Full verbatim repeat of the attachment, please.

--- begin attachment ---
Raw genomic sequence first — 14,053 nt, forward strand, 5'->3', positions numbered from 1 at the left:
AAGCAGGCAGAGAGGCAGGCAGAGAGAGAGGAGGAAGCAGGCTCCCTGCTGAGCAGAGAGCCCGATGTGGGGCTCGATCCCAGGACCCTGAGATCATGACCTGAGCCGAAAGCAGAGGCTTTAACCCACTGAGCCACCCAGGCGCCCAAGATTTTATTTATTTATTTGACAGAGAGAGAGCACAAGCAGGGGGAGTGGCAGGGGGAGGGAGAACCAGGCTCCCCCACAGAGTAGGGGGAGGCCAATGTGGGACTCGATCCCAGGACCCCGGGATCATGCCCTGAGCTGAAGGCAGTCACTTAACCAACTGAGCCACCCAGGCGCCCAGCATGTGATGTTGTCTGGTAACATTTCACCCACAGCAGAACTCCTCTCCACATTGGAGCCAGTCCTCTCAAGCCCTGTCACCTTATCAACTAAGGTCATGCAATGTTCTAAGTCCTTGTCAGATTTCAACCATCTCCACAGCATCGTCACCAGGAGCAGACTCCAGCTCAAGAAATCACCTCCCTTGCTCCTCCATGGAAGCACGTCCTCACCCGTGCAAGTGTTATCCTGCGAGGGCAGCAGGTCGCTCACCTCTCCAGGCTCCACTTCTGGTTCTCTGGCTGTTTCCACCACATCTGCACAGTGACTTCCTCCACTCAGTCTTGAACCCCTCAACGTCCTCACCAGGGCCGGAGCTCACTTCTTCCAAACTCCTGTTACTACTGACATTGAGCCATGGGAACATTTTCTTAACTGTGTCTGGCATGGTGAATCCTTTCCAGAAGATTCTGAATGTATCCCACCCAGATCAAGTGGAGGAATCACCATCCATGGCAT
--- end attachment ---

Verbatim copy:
Raw genomic sequence first — 14,053 nt, forward strand, 5'->3', positions numbered from 1 at the left:
AAGCAGGCAGAGAGGCAGGCAGAGAGAGAGGAGGAAGCAGGCTCCCTGCTGAGCAGAGAGCCCGATGTGGGGCTCGATCCCAGGACCCTGAGATCATGACCTGAGCCGAAAGCAGAGGCTTTAACCCACTGAGCCACCCAGGCGCCCAAGATTTTATTTATTTATTTGACAGAGAGAGAGCACAAGCAGGGGGAGTGGCAGGGGGAGGGAGAACCAGGCTCCCCCACAGAGTAGGGGGAGGCCAATGTGGGACTCGATCCCAGGACCCCGGGATCATGCCCTGAGCTGAAGGCAGTCACTTAACCAACTGAGCCACCCAGGCGCCCAGCATGTGATGTTGTCTGGTAACATTTCACCCACAGCAGAACTCCTCTCCACATTGGAGCCAGTCCTCTCAAGCCCTGTCACCTTATCAACTAAGGTCATGCAATGTTCTAAGTCCTTGTCAGATTTCAACCATCTCCACAGCATCGTCACCAGGAGCAGACTCCAGCTCAAGAAATCACCTCCCTTGCTCCTCCATGGAAGCACGTCCTCACCCGTGCAAGTGTTATCCTGCGAGGGCAGCAGGTCGCTCACCTCTCCAGGCTCCACTTCTGGTTCTCTGGCTGTTTCCACCACATCTGCACAGTGACTTCCTCCACTCAGTCTTGAACCCCTCAACGTCCTCACCAGGGCCGGAGCTCACTTCTTCCAAACTCCTGTTACTACTGACATTGAGCCATGGGAACATTTTCTTAACTGTGTCTGGCATGGTGAATCCTTTCCAGAAGATTCTGAATGTATCCCACCCAGATCAAGTGGAGGAATCACCATCCATGGCAT